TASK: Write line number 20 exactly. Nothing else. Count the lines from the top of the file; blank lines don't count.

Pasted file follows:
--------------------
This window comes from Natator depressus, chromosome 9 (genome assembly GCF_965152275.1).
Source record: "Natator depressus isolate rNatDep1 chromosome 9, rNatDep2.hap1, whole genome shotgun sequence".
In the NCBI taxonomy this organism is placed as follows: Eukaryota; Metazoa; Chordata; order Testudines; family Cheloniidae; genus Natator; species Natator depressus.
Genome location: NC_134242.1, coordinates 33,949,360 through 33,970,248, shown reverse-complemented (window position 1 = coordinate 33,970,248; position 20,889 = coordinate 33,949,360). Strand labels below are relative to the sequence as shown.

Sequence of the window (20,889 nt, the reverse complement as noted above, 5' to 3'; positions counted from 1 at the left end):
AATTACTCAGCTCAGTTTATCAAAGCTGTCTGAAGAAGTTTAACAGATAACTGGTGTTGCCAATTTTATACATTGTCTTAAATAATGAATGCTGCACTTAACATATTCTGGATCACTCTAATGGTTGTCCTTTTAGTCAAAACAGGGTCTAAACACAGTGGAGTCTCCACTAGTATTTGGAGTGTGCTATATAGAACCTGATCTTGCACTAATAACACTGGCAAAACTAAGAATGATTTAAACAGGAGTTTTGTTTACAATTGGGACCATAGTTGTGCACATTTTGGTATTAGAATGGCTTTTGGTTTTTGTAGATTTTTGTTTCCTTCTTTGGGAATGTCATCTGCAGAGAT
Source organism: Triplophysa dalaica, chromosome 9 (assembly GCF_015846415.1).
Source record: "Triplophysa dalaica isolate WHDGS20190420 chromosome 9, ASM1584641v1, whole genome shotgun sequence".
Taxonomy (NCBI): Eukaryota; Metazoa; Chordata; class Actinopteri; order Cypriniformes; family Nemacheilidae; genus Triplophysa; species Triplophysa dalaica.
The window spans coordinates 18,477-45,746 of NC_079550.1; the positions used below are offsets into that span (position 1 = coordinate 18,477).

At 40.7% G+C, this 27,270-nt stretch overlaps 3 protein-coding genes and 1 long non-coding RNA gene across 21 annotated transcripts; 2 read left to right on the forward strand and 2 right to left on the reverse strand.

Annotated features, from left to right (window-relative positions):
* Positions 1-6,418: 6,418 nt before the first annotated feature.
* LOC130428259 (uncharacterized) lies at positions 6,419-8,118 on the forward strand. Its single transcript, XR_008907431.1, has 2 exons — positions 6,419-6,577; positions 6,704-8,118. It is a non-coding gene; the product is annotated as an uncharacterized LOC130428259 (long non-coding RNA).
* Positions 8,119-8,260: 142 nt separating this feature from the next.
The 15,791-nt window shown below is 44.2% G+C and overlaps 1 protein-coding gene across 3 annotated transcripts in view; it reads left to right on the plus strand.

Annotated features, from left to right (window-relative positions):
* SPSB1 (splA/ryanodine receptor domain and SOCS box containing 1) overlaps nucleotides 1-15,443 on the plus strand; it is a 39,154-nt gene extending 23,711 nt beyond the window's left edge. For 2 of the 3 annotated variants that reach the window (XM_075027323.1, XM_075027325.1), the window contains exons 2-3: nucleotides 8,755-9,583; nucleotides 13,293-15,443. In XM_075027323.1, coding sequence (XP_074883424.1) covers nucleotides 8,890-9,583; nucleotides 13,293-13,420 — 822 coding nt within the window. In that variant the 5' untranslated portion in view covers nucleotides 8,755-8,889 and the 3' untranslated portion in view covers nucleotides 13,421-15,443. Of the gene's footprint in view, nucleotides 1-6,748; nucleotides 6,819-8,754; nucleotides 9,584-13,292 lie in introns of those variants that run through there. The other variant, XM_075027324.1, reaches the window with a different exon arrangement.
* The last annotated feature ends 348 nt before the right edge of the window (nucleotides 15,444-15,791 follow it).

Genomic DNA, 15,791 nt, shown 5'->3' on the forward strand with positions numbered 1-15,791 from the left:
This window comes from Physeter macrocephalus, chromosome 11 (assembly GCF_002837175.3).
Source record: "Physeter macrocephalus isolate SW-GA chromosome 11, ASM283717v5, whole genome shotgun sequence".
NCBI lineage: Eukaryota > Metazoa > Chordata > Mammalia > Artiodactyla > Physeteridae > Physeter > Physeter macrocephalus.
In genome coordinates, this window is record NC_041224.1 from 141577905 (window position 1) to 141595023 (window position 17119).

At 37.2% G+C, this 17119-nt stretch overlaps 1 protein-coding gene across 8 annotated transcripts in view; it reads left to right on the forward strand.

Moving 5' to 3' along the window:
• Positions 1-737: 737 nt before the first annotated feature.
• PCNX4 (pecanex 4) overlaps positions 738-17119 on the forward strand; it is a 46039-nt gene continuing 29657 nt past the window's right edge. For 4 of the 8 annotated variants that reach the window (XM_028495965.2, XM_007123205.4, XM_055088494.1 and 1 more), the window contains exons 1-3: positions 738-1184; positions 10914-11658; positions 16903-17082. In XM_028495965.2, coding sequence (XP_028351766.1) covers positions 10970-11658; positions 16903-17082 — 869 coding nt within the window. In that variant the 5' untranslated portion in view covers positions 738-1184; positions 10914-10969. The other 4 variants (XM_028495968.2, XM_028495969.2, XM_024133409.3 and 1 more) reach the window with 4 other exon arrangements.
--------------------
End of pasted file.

Genomic DNA, 15,791 nt, shown 5'->3' on the forward strand with positions numbered 1-15,791 from the left: